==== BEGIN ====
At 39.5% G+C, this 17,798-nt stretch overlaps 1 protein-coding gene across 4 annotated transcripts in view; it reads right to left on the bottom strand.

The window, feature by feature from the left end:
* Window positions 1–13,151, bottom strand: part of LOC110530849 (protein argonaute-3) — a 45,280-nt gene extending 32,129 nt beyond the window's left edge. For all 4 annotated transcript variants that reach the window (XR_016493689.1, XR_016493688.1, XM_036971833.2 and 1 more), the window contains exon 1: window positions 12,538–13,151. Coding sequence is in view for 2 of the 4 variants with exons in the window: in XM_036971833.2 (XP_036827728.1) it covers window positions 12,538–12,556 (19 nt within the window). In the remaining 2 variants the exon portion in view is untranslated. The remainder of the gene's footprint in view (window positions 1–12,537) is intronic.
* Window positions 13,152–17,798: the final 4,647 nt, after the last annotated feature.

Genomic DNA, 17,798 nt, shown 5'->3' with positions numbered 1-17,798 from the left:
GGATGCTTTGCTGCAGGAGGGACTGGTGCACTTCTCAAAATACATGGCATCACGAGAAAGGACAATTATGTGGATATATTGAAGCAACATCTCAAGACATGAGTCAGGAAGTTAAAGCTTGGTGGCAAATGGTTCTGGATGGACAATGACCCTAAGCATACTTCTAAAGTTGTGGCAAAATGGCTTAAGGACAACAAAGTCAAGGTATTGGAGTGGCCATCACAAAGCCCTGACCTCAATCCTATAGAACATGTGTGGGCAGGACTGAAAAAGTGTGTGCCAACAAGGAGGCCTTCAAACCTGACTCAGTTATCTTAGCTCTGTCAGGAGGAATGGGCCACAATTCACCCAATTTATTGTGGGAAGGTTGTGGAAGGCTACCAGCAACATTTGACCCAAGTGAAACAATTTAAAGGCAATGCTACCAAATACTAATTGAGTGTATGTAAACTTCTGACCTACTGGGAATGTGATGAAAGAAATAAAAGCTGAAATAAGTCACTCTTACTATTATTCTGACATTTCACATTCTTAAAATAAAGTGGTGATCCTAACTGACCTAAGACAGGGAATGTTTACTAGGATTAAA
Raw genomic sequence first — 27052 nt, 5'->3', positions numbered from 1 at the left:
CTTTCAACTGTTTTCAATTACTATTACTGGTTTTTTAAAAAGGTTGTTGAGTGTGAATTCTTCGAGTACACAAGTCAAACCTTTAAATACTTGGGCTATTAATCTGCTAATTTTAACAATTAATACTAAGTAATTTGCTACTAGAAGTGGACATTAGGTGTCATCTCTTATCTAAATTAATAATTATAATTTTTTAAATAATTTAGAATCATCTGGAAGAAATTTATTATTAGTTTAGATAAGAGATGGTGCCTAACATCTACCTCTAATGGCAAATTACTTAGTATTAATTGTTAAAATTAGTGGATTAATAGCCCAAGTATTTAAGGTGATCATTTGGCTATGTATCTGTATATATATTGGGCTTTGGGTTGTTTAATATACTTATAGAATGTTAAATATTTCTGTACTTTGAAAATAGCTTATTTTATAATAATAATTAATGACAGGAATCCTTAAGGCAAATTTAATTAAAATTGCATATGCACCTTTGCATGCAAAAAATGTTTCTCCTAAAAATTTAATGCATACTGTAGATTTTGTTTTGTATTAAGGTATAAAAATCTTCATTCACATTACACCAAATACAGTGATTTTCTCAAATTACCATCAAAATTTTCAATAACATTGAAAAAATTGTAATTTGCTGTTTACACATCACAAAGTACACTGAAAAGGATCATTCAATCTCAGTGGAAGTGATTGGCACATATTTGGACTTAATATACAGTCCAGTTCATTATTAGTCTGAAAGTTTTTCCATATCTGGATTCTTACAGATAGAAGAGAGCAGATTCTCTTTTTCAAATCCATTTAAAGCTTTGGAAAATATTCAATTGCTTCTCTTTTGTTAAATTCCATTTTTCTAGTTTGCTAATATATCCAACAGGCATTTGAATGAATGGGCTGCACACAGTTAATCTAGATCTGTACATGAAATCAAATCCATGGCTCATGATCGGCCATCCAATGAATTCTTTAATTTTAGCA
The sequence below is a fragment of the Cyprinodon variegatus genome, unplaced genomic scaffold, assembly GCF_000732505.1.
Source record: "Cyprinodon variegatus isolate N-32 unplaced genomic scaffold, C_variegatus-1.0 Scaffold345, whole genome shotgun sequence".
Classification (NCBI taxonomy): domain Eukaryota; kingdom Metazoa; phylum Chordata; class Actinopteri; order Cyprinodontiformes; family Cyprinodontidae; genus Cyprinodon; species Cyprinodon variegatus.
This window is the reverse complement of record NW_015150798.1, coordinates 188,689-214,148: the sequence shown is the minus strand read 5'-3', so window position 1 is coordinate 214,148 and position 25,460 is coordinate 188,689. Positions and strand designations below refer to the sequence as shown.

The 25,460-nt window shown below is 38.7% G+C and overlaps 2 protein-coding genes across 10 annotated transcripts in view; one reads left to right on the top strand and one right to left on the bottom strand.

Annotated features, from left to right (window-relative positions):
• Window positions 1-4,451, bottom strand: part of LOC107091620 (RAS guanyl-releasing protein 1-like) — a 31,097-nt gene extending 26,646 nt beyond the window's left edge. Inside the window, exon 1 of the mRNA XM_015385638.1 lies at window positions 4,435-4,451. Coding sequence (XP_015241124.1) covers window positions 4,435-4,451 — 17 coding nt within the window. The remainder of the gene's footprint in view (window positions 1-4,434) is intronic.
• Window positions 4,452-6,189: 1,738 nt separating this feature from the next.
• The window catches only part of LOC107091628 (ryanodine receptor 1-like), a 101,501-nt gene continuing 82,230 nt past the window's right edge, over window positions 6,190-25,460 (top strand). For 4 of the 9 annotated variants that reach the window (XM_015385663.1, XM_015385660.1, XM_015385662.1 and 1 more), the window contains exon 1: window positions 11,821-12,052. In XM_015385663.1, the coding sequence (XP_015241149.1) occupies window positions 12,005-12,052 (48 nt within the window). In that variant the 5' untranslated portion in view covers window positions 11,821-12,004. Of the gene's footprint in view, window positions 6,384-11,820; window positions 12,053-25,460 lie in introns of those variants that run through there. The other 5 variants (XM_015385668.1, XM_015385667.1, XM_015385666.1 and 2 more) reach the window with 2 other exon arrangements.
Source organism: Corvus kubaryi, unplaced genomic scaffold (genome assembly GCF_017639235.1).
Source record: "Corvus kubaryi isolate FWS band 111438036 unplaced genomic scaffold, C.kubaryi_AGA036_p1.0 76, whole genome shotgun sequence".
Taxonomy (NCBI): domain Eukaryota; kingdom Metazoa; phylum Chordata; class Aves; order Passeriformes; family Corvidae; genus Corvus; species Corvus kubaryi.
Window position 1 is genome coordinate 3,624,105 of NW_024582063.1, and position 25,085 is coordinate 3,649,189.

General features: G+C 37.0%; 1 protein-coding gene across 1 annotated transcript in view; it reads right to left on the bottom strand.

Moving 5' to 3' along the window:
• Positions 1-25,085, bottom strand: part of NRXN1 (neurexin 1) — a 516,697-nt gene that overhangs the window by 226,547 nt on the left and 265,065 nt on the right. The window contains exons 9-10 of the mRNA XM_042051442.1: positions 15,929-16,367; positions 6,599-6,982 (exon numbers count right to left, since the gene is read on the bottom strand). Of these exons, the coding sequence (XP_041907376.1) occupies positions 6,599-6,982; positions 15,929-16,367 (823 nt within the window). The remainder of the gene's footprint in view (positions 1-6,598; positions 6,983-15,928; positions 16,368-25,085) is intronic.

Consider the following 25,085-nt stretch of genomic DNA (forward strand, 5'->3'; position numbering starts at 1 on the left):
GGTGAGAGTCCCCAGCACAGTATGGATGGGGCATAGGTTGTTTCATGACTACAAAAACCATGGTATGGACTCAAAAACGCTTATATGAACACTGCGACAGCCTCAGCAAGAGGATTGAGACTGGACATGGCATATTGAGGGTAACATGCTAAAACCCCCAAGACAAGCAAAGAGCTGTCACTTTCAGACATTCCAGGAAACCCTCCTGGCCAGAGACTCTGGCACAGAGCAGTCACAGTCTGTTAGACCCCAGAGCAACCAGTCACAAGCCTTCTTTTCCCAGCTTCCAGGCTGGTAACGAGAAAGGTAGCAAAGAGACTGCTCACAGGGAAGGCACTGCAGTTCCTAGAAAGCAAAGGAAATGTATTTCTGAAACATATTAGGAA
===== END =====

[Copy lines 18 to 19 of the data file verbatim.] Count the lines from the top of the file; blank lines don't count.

Source organism: Corvus kubaryi, unplaced genomic scaffold (genome assembly GCF_017639235.1).
Source record: "Corvus kubaryi isolate FWS band 111438036 unplaced genomic scaffold, C.kubaryi_AGA036_p1.0 76, whole genome shotgun sequence".